• One player who caught Beamer’s eye was freshman tailback Shai McKenzie, who enrolled at Tech last January, but missed spring practice while recovering from a torn ACL suffered last fall during a high school game. McKenzie showed some burst and an ability to make people miss in the hole. He also has his weight up to a rock solid 220 pounds.

“I was impressed with McKenzie,” Beamer said. “This was the first time I had seen him with a healthy knee. He made a cut there in practice one time, and it was just so natural. To me, that what’s you look at.

“I think that tailback situation will sort itself out pretty quickly. Marshawn, we’ll get him back, and I’m looking forward to seeing what kind of preseason we get out of Joel Caleb. We know we can count on J.C. and Trey, so we’ll get it worked out.”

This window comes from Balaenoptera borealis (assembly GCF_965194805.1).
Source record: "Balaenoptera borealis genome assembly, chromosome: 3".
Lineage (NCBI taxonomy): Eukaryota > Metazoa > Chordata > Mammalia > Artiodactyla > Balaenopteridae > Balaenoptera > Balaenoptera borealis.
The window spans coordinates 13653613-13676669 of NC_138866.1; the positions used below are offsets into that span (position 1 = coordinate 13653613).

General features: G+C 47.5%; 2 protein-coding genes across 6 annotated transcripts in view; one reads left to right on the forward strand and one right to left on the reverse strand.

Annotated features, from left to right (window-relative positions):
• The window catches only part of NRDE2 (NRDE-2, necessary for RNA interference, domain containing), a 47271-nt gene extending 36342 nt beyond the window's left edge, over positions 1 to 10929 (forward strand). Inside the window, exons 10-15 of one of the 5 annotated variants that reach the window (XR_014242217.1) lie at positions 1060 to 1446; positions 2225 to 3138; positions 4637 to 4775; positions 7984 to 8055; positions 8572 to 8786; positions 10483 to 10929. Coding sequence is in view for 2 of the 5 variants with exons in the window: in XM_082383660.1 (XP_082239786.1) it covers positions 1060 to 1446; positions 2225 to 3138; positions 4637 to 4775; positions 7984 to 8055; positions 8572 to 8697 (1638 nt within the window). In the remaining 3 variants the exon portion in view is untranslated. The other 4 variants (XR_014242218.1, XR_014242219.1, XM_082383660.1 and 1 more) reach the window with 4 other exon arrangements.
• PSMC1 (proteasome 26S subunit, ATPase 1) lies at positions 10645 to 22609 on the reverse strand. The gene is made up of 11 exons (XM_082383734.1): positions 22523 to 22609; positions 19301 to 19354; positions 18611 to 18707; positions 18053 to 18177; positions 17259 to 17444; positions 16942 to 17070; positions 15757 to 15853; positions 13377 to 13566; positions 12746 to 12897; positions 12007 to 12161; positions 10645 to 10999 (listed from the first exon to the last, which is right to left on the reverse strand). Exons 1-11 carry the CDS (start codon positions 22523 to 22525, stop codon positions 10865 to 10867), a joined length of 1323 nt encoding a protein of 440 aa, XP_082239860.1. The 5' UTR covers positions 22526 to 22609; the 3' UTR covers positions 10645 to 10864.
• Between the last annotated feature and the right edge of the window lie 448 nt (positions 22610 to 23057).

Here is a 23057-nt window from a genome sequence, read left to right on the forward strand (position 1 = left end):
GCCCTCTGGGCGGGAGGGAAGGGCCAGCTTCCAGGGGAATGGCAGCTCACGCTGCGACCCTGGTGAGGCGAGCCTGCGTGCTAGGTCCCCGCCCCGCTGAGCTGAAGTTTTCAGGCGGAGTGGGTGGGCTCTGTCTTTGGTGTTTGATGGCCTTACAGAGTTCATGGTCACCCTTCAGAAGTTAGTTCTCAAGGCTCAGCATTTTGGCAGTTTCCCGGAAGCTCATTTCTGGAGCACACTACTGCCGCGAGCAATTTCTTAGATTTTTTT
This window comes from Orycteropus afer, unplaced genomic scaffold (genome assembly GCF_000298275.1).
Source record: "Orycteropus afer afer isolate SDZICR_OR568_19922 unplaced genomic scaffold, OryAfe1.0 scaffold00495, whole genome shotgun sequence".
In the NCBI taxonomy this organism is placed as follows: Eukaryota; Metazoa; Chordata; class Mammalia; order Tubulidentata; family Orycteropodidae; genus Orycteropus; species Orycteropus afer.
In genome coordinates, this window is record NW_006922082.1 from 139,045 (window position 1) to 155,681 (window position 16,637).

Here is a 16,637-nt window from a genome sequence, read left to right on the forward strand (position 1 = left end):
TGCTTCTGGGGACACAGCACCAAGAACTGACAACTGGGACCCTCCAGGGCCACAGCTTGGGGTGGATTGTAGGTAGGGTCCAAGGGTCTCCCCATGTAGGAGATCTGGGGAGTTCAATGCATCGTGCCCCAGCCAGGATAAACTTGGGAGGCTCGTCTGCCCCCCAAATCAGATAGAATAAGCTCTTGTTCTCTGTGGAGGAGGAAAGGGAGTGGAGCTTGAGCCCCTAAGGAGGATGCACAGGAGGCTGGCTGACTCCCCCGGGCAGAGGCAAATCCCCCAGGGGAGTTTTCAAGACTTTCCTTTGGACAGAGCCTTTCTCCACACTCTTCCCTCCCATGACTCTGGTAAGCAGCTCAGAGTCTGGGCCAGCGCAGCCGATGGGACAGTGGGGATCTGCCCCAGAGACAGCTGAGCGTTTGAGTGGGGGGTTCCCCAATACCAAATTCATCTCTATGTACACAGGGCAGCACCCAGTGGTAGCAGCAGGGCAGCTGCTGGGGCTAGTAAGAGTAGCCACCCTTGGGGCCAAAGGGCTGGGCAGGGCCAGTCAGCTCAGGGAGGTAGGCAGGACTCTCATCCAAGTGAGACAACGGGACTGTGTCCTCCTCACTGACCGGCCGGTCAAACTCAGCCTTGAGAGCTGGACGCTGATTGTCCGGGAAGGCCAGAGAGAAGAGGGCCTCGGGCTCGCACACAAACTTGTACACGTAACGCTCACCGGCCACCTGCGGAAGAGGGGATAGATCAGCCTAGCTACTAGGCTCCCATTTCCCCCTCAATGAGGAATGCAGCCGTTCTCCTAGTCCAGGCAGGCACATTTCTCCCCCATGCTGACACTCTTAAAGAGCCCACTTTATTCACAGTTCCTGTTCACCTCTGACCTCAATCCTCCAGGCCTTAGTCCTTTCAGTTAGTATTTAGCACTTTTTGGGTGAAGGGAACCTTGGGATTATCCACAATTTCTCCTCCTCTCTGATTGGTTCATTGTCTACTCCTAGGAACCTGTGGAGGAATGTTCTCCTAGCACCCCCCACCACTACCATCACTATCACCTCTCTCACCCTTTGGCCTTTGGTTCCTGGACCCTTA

• Beamer was asked his thoughts on former Tech tailback David Wilson, whom the New York Giants put on injured reserve because he re-injured his neck. Wilson’s future as a football player remains very much in limbo now.

“We have education meetings every night,” Beamer said. “We talk about different things, and one of those things is graduation, and this shows you the importance of that. Here’s a guy who had a great future and was a No. 1 draft choice and how quickly it can change [snapping his fingers].

“What a character he was. What a great guy to have on your team. He was always making you wonder what he could do next. I feel for him. But I think he’s the kind of kid who is going to be OK. Whatever he’s doing, he’s going to be good at it, and people are going to be glad to have him around.”

The team returns to the field Tuesday for its second practice.